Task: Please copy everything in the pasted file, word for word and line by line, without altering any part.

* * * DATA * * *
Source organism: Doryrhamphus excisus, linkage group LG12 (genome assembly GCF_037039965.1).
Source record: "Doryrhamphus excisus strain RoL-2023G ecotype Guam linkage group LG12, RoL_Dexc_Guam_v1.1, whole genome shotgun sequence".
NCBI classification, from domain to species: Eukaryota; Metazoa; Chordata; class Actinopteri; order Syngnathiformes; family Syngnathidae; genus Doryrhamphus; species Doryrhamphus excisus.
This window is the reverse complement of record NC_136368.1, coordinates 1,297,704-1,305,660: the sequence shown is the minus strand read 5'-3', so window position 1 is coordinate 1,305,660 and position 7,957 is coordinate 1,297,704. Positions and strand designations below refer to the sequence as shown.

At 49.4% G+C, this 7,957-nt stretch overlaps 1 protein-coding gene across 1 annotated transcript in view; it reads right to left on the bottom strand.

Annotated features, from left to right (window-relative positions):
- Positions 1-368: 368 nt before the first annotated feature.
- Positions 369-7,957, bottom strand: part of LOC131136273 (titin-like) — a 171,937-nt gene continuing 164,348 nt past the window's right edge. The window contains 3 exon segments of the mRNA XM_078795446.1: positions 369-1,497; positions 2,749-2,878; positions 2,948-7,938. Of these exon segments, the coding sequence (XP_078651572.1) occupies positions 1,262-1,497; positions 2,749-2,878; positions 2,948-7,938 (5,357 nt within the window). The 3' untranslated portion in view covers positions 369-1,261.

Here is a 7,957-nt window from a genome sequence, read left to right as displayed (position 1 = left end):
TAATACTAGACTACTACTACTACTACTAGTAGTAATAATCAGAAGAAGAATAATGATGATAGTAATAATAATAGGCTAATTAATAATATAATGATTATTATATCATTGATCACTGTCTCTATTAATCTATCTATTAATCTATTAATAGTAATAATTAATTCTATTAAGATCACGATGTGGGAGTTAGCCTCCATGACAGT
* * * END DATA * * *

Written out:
Source organism: Doryrhamphus excisus, linkage group LG12 (genome assembly GCF_037039965.1).
Source record: "Doryrhamphus excisus strain RoL-2023G ecotype Guam linkage group LG12, RoL_Dexc_Guam_v1.1, whole genome shotgun sequence".
NCBI classification, from domain to species: Eukaryota; Metazoa; Chordata; class Actinopteri; order Syngnathiformes; family Syngnathidae; genus Doryrhamphus; species Doryrhamphus excisus.
This window is the reverse complement of record NC_136368.1, coordinates 1,297,704-1,305,660: the sequence shown is the minus strand read 5'-3', so window position 1 is coordinate 1,305,660 and position 7,957 is coordinate 1,297,704. Positions and strand designations below refer to the sequence as shown.

At 49.4% G+C, this 7,957-nt stretch overlaps 1 protein-coding gene across 1 annotated transcript in view; it reads right to left on the bottom strand.

Annotated features, from left to right (window-relative positions):
- Positions 1-368: 368 nt before the first annotated feature.
- Positions 369-7,957, bottom strand: part of LOC131136273 (titin-like) — a 171,937-nt gene continuing 164,348 nt past the window's right edge. The window contains 3 exon segments of the mRNA XM_078795446.1: positions 369-1,497; positions 2,749-2,878; positions 2,948-7,938. Of these exon segments, the coding sequence (XP_078651572.1) occupies positions 1,262-1,497; positions 2,749-2,878; positions 2,948-7,938 (5,357 nt within the window). The 3' untranslated portion in view covers positions 369-1,261.

Here is a 7,957-nt window from a genome sequence, read left to right as displayed (position 1 = left end):
TAATACTAGACTACTACTACTACTACTAGTAGTAATAATCAGAAGAAGAATAATGATGATAGTAATAATAATAGGCTAATTAATAATATAATGATTATTATATCATTGATCACTGTCTCTATTAATCTATCTATTAATCTATTAATAGTAATAATTAATTCTATTAAGATCACGATGTGGGAGTTAGCCTCCATGACAGT